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Clin Chem. 2000 Aug;46(8 Pt 1):1078-84.

Genetic analysis of DNA excreted in urine: a new approach for detecting specific genomic DNA sequences from cells dying in an organism.

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Institute of Carcinogenesis, Cancer Research Center, Moscow, Russia 115478.



Cell-free DNA from dying cells recently has been discovered in human blood plasma. In experiments performed on animals and humans, we examined whether this cell-free DNA can cross the kidney barrier and be used as a diagnostic tool.


Mice received subcutaneous injections of either human Raji cells or purified (32)P-labeled DNA. DNA was isolated from urine and analyzed by measurement of radioactivity, agarose gel electrophoresis, and PCR. In humans, the permeability of the kidney barrier to polymeric DNA was assessed by detection in urine of sequences that were different from an organism bulk nuclear DNA.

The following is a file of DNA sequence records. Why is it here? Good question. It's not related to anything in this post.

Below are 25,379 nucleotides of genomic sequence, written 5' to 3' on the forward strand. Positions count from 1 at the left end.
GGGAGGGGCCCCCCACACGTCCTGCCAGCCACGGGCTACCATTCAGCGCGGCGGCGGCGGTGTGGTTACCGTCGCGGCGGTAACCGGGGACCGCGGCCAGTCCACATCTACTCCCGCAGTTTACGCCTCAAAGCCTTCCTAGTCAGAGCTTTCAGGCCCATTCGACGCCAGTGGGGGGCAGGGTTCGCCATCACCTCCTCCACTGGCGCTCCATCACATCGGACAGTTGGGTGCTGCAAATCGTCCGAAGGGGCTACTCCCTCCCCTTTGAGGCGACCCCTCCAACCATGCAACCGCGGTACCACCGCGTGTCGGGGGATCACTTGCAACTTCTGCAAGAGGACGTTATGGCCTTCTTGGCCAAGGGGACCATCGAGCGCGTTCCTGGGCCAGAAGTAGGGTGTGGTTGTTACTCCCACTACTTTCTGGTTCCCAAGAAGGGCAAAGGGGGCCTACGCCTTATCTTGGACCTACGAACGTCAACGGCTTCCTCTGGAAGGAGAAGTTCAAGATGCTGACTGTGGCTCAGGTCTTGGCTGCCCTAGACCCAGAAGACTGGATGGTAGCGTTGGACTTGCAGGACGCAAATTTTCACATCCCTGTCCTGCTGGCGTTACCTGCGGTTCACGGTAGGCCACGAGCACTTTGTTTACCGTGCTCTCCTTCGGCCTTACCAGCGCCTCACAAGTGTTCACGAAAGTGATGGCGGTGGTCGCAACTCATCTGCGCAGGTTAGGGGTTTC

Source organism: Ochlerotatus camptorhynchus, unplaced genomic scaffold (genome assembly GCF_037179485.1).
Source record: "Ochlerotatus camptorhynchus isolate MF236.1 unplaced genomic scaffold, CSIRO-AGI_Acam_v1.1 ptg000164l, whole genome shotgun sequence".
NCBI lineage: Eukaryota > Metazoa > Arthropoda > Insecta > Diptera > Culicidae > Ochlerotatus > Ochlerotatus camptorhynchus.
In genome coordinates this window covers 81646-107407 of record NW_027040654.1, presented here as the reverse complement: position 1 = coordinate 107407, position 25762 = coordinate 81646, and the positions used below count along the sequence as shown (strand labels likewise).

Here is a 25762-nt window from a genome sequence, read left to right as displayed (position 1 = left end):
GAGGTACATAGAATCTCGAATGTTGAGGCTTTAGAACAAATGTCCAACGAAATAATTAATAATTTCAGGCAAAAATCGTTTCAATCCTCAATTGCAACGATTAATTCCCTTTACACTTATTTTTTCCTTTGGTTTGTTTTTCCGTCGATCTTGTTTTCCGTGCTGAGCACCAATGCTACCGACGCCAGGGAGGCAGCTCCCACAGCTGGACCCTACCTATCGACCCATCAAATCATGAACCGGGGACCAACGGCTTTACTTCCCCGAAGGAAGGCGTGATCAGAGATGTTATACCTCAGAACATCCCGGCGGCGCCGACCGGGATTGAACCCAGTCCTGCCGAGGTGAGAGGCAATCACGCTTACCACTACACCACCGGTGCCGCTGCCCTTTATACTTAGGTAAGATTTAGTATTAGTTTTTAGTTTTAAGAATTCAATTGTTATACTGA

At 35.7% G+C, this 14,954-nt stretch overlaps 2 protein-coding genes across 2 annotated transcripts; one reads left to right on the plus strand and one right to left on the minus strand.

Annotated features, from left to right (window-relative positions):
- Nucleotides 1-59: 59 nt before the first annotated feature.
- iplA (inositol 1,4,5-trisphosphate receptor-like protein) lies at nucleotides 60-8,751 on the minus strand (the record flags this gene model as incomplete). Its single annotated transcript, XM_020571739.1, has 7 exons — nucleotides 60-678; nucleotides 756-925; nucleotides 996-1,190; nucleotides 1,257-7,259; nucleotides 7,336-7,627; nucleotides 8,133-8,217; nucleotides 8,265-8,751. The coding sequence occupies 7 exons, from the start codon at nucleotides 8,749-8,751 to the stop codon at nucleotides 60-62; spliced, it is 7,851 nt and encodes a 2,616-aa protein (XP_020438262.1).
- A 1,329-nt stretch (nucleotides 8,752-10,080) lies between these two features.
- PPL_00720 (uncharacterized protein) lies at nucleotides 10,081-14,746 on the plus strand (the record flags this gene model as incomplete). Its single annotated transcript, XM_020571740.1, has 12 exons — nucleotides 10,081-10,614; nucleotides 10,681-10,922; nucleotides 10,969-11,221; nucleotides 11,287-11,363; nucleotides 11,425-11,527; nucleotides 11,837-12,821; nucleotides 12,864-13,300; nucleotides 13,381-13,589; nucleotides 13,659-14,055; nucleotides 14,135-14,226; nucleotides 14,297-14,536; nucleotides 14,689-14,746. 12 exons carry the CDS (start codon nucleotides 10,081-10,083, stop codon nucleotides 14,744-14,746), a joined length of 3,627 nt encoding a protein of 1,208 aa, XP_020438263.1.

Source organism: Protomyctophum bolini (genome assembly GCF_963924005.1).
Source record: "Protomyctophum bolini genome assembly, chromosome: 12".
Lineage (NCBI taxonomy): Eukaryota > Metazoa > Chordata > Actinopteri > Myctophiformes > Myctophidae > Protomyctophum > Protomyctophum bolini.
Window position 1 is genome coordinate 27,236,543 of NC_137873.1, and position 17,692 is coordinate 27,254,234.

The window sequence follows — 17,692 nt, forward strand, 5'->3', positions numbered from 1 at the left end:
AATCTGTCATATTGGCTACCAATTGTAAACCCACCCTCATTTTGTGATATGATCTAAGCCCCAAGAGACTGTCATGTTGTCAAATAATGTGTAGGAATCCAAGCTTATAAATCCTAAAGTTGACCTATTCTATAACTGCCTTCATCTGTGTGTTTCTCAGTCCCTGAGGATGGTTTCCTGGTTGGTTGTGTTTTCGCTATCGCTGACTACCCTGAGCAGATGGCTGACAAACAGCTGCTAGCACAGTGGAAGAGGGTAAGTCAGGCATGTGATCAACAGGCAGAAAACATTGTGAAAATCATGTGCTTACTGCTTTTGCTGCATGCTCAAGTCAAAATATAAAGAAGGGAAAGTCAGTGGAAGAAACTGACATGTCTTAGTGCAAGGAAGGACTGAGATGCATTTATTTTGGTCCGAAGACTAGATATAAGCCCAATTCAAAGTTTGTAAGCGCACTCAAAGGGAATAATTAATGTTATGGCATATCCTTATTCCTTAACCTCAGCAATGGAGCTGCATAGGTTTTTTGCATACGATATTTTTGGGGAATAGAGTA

In the experiments on laboratory animals, we found that approximately 0.06% of injected DNA was excreted into urine within 3 days in a polymeric form and that human-specific ALU: sequences that passed through the kidneys could be amplified by PCR. In humans, male-specific sequences could be detected in the urine of females who had been transfused with male blood as well as in DNA isolated from urine of women pregnant with male fetuses. K-ras mutations were detected in the urine of patients with colon adenocarcinomas and pancreatic carcinomas.


The data suggest that the kidney barrier in rodents and humans is permeable to DNA molecules large enough to be analyzed by standard genetic methodologies.

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